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Is It Ethical for Academics to Use Ghost Writers?

Michael Pollick
Updated May 23, 2024
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The rules of engagement among academics are not always the same as the general writing population. While a professional ghostwriter can rework a doctoral thesis just as well as a celebrity tell-all book, academics in general are usually held to a higher standard of intellectual integrity by their peers. Candidates for higher degrees are usually expected to demonstrate a certain mastery of the written language, although some academics would argue that writing ability is not always synonymous with a command of the subject area.

Is it ethical for academics to enlist ghostwriters as writing assistants or editors? Perhaps, as long as the role of the ghostwriter is limited to the structure of the paper, not the substance. Academics in a number of science and mathematics fields are not always strong writers, since their disciplines do not require significant exposure to English composition courses. Hiring a professional writer strictly in an advisory or editorial capacity may not be considered unethical, especially if academics inform the university beforehand.

Reliance on uncredited ghostwriters to perform the actual research or to formulate original thoughts 'in the style of' the actual author. Academics are strongly encouraged to demonstrate a command of their subject matter without reliance on outside researchers. The use of a ghostwriter for a crucial paper is often viewed by other academics as unethical and an affront to academic honest policies. Academics working as educators should apply the same code of ethics to themselves as they would any of their students.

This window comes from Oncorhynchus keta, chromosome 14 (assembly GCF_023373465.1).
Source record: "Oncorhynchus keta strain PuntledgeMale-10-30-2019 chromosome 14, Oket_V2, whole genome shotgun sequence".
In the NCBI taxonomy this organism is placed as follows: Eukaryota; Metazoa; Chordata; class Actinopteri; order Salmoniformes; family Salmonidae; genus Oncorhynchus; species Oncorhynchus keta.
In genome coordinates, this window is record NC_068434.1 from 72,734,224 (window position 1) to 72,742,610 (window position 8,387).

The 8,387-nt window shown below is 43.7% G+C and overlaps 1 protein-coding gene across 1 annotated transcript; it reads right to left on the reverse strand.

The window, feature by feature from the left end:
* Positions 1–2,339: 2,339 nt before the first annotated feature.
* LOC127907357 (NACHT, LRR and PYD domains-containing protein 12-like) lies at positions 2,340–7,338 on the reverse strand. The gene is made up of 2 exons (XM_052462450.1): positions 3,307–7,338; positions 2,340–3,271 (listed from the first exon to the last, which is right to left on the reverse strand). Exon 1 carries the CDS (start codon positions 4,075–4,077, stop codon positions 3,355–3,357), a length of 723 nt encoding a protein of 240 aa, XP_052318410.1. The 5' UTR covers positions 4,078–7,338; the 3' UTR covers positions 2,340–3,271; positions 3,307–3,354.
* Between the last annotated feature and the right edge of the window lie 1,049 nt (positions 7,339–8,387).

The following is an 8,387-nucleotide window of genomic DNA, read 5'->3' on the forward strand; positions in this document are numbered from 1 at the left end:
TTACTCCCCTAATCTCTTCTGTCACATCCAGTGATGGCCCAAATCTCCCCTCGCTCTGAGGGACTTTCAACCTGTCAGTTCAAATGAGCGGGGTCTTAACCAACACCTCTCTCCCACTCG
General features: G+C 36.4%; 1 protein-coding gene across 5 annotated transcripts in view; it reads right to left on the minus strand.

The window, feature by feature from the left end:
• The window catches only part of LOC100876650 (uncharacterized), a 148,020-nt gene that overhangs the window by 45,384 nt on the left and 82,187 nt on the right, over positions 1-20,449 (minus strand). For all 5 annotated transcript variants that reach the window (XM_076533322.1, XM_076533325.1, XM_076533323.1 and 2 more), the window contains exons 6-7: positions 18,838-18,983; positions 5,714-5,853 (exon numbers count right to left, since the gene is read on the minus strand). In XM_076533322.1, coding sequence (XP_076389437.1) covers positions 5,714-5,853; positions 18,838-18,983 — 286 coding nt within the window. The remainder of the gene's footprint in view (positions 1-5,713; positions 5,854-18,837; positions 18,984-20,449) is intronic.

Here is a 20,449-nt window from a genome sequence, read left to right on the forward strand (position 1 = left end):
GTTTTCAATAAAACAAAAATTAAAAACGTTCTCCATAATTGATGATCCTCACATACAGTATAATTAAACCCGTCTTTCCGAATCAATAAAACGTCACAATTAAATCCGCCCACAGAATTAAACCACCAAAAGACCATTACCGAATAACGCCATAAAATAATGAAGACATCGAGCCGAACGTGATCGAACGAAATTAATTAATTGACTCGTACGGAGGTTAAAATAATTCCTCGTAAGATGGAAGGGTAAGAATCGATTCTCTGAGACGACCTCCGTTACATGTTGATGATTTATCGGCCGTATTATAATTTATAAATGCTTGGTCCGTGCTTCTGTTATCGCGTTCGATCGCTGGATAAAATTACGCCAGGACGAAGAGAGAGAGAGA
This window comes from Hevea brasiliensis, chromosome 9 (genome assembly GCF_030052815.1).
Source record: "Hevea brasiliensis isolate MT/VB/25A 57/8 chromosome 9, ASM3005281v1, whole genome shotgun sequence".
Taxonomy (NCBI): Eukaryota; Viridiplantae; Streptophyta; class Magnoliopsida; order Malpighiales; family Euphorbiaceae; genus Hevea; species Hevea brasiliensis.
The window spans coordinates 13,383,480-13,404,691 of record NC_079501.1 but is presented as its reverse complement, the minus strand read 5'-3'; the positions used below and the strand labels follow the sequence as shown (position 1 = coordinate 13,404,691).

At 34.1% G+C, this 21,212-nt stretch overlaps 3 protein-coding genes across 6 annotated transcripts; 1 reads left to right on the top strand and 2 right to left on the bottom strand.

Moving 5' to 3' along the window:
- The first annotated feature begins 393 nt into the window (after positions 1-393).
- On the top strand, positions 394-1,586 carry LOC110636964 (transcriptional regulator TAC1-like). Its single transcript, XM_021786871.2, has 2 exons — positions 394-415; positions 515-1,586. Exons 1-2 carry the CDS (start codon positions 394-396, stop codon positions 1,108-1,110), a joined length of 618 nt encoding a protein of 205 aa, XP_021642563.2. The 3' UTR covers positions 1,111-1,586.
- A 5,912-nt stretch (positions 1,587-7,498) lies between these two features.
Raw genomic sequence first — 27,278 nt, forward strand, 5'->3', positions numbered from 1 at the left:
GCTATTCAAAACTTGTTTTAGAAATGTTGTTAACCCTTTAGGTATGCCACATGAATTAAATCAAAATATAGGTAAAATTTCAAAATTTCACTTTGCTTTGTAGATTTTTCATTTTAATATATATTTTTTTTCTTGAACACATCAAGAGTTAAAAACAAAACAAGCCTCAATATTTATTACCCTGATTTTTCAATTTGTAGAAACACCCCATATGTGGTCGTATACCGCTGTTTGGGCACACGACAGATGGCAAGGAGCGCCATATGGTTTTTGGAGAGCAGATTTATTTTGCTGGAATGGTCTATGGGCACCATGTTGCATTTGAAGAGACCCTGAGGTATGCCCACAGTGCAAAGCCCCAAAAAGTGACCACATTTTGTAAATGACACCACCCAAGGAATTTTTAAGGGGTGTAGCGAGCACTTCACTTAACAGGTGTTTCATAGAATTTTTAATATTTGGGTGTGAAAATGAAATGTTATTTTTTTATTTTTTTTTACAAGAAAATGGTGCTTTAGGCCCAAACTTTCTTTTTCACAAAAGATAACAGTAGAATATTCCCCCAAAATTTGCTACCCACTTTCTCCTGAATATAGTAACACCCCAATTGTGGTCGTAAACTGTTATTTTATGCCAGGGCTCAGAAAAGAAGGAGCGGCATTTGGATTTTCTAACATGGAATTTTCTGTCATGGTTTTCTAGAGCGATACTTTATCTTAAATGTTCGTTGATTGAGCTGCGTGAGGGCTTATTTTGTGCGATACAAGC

The issue of academics and ghostwriters is usually connected with university-related works, such as doctoral theses and scientific papers. The employment of ghostwriters by academics for other works such as biographies, novels and screenplays is rarely brought into question. Critics may say that academics should not have to rely on these literary hired guns, since they should be perfectly capable of creating quality works on their own. While this may be true for those academics in literary or creative writing fields, other academics in scientific, mathematic and technological fields may need some assistance to ensure their ideas match their expression on paper.

Language & Humanities is dedicated to providing accurate and trustworthy information. We carefully select reputable sources and employ a rigorous fact-checking process to maintain the highest standards. To learn more about our commitment to accuracy, read our editorial process.
Michael Pollick
By Michael Pollick
As a frequent contributor to Language & Humanities, Michael Pollick uses his passion for research and writing to cover a wide range of topics. His curiosity drives him to study subjects in-depth, resulting in informative and engaging articles. Prior to becoming a professional writer, Michael honed his skills as an English tutor, poet, voice-over artist, and DJ.
Discussion Comments
By Reminiscence — On Feb 04, 2014
I don't believe the number of academics who would consider hiring ghostwriters would be very high. The embarrassment of getting caught would be a risk. I could see where a busy professor might hire someone to edit and polish a dissertation, but I'd think the content would still be his or hers.

I personally don't think it's ethical for someone who has reached the status of an academic to hire a ghostwriter for an academic project. To me, that's cheating. They would be the first ones to fail a student for buying a term paper online. Academic honesty goes both ways.

Michael Pollick
Michael Pollick
As a frequent contributor to Language & Humanities, Michael Pollick uses his passion for research and writing to cover a...
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